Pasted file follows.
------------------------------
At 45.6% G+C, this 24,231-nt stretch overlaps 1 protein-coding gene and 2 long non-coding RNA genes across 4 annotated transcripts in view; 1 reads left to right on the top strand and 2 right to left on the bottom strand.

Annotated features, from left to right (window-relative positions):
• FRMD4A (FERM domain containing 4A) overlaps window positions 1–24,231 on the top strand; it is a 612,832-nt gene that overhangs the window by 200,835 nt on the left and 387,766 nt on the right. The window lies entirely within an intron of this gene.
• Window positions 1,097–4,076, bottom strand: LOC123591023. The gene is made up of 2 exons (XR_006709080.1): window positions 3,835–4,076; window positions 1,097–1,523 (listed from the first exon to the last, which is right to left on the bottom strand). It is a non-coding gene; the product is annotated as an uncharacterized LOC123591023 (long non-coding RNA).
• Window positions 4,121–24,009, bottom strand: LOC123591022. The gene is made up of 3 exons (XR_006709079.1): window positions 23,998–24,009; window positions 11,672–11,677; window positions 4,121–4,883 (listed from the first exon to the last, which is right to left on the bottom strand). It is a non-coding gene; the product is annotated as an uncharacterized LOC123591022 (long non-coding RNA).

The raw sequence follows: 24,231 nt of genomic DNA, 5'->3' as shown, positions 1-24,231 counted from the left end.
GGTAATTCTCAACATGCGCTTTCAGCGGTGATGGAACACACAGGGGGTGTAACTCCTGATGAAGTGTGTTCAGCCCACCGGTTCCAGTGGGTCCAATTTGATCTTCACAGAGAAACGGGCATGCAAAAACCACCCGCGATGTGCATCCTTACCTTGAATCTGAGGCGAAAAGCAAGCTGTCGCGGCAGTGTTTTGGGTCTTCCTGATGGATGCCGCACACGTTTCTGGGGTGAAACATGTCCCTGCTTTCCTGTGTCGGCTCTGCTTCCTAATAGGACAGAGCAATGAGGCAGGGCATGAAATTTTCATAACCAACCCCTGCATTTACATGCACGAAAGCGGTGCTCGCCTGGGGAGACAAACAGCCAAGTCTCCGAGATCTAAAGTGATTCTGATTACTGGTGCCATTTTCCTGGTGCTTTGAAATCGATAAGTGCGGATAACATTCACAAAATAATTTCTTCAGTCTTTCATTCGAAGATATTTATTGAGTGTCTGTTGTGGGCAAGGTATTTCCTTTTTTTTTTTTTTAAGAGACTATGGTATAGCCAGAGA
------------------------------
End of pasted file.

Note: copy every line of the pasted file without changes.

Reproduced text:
At 45.6% G+C, this 24,231-nt stretch overlaps 1 protein-coding gene and 2 long non-coding RNA genes across 4 annotated transcripts in view; 1 reads left to right on the top strand and 2 right to left on the bottom strand.

Annotated features, from left to right (window-relative positions):
• FRMD4A (FERM domain containing 4A) overlaps window positions 1–24,231 on the top strand; it is a 612,832-nt gene that overhangs the window by 200,835 nt on the left and 387,766 nt on the right. The window lies entirely within an intron of this gene.
• Window positions 1,097–4,076, bottom strand: LOC123591023. The gene is made up of 2 exons (XR_006709080.1): window positions 3,835–4,076; window positions 1,097–1,523 (listed from the first exon to the last, which is right to left on the bottom strand). It is a non-coding gene; the product is annotated as an uncharacterized LOC123591023 (long non-coding RNA).
• Window positions 4,121–24,009, bottom strand: LOC123591022. The gene is made up of 3 exons (XR_006709079.1): window positions 23,998–24,009; window positions 11,672–11,677; window positions 4,121–4,883 (listed from the first exon to the last, which is right to left on the bottom strand). It is a non-coding gene; the product is annotated as an uncharacterized LOC123591022 (long non-coding RNA).

The raw sequence follows: 24,231 nt of genomic DNA, 5'->3' as shown, positions 1-24,231 counted from the left end.
GGTAATTCTCAACATGCGCTTTCAGCGGTGATGGAACACACAGGGGGTGTAACTCCTGATGAAGTGTGTTCAGCCCACCGGTTCCAGTGGGTCCAATTTGATCTTCACAGAGAAACGGGCATGCAAAAACCACCCGCGATGTGCATCCTTACCTTGAATCTGAGGCGAAAAGCAAGCTGTCGCGGCAGTGTTTTGGGTCTTCCTGATGGATGCCGCACACGTTTCTGGGGTGAAACATGTCCCTGCTTTCCTGTGTCGGCTCTGCTTCCTAATAGGACAGAGCAATGAGGCAGGGCATGAAATTTTCATAACCAACCCCTGCATTTACATGCACGAAAGCGGTGCTCGCCTGGGGAGACAAACAGCCAAGTCTCCGAGATCTAAAGTGATTCTGATTACTGGTGCCATTTTCCTGGTGCTTTGAAATCGATAAGTGCGGATAACATTCACAAAATAATTTCTTCAGTCTTTCATTCGAAGATATTTATTGAGTGTCTGTTGTGGGCAAGGTATTTCCTTTTTTTTTTTTTTAAGAGACTATGGTATAGCCAGAGA